Sorry Saga - “It’s actually quite funny people thinking they know more than they actually do”


#1691

The Red Sash‏ @The_Red_Sash

Caroline Wilson saying she was “bullied by the AFL” & it’s a disgrace how it’s been handled…

Oh dear…i wonder if she considers 64 derogatory articles condemning Hird as bullying.


#1692

There are moves afoot to take away tax deductions to polically active charities.
On the other hand, you can get tax deductions for channelling money in the form of sponsorship under the Australian Sports Foundation system. Sport wins!


#1693

I wonder if this is why Gil is on holiday …having to testify??? we can only hope


#1694

The Tories want to crack down on GetUp but AFAIK donations to them are NOT tax deductible - or are they? (I hope they are!)


#1695

Lenore Taylor had an article in the Guardian on 15 July re environmental charities.


#1696

Whoever set them up in the first place was a genius and as bent as they come. Very clever admin indeed.

It is like a mafia family, who all look after each other and follow a strict code amongst themselves.


#1697

You know what they say…it takes one to really know one.


#1698

TAKE CARE:

This interview is with Caroline Wilson

https://omny.fm/shows/3aw-sportsday/caroline-wilson-takes-aim-at-the-afl-and-its-bully

She may wish to acknowledge and apologize for her bias in reporting the Essendon saga before anyone here will listen to her, but the recording of her whining about the AFL being a bully is provided for the record.

Will definitely help Mr Taylor’s case against the AFL (Hearing in Supreme Court was June 8, Case is adjourned as the Judge in considering a costs argument at the moment)


#1699

I listened, lol, re didn’t like Lukin getting personal.


#1700

so they are assuming the afl will win?? how about just letting the process happen & see who wins first …why should the rich be the only ones able to go to court?


#1701

Laws are not made by the poor.


#1702

Yep its really different when the shoe is on your foot but; its hardly ever personal you know Caro.

I don’t know when this is a tactical move by Caro and Co. I am just waiting for her next editorial on James Hird and the Norm Smith Medal. One thing for certain AFL House has had a penny bunger thrown into the Board room and the fall out from a hat trick in two weeks is going to be interesting watching.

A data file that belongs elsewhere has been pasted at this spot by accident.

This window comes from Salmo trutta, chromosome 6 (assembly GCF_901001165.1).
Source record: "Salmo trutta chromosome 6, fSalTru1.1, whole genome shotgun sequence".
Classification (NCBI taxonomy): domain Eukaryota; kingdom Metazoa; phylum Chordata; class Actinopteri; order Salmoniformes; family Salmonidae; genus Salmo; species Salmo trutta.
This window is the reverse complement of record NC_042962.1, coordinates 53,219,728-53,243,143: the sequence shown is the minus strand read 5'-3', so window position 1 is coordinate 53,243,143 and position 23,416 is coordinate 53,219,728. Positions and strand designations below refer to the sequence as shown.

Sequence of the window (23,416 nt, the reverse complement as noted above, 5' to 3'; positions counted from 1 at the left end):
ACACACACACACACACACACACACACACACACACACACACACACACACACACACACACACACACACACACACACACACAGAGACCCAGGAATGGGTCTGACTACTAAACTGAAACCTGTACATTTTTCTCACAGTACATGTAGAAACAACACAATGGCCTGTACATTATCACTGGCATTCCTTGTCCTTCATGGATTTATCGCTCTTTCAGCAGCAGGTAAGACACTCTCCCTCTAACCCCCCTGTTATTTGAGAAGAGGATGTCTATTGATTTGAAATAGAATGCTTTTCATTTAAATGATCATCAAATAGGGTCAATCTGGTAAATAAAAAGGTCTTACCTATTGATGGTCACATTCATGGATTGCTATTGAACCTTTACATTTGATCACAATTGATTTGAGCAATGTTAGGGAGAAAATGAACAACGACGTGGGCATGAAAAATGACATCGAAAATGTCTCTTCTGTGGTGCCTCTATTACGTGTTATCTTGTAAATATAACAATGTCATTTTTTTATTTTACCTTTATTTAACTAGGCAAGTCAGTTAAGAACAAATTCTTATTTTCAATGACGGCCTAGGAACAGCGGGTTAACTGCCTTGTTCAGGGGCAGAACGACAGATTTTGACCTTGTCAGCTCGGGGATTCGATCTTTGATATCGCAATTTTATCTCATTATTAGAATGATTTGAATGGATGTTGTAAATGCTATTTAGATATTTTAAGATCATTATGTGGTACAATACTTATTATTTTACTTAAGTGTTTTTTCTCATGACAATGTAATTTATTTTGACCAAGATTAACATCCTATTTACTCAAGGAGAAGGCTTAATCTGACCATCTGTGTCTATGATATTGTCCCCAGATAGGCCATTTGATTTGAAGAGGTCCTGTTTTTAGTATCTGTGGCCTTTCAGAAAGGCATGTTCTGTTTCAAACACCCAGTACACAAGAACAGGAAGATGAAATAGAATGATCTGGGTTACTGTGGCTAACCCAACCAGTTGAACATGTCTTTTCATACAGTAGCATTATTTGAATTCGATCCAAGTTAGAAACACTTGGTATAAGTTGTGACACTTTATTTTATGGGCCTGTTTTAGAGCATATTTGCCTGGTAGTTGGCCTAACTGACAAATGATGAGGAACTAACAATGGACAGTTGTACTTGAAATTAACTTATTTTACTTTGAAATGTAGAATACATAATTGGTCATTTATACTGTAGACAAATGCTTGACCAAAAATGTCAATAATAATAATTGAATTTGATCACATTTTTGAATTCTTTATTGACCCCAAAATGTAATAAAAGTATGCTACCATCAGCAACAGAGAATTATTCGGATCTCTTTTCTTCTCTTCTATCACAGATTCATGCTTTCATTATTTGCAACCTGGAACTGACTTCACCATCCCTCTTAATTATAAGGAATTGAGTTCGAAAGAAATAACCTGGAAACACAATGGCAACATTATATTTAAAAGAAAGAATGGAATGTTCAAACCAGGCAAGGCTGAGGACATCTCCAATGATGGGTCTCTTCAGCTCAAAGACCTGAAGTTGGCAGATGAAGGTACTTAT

Liz might be running out of band aids.


#1703

IIRC, the AFL paid out about $200k to settle a bullying claim against Catterall, who left soon after.


#1704

Many people see Justice and the Law linked but surprisingly they are not and never have been. The law is way of controlling the masses. Justice is about applying the law and legal argument. Fact is, if you have the right connections, enough dollars, you can buy the best minds practicing law, be lucky enough to get the right judge sitting and walk away free.

Working within the Justice System was a real eye opener. Many people I know who have studied Law have become disappointed, frustrated and disgruntled and moved away from the profession. There are two different phases of the Law running side by side, make sure you are on the side, where having the right connections can buy you a get out of jail card. The other side sucks…wheels with wheels.


#1705

It seems to be the AFL haven’t got a clue about the difference between sexual harassment, bullying, consensual sexual relationships, relationships where there is a power imbalance, and intimidation.
The focus from a lot of people seems to be on the fact the two men were married, as if that should make a difference. It is bizarre.
It really puts women back to the “delicate flower must be protected” category and I think it is a step backwards.


#1706

Heard there is bit more to this than has been reported on social media this morning. Caro having a go at poor stressed Gillon McLaughlin and Liz Lukin having a red hot go at her. Getting personal Caro said. There is a bit of smoke and mirrors going on. I guess it may eventually be flushed out of the drain, not all the pieces have been laid out on the table yet.

Could not happen to a nicer group of mirroring shape shifter/lifters…


#1707

Overseas at the moment anyone got an update on the Taylor court action against the afl?


#1708

Are you thinking about a French letter???


#1709

Interesting article in the Australian today. Headline is ‘End of the road for Gillon?’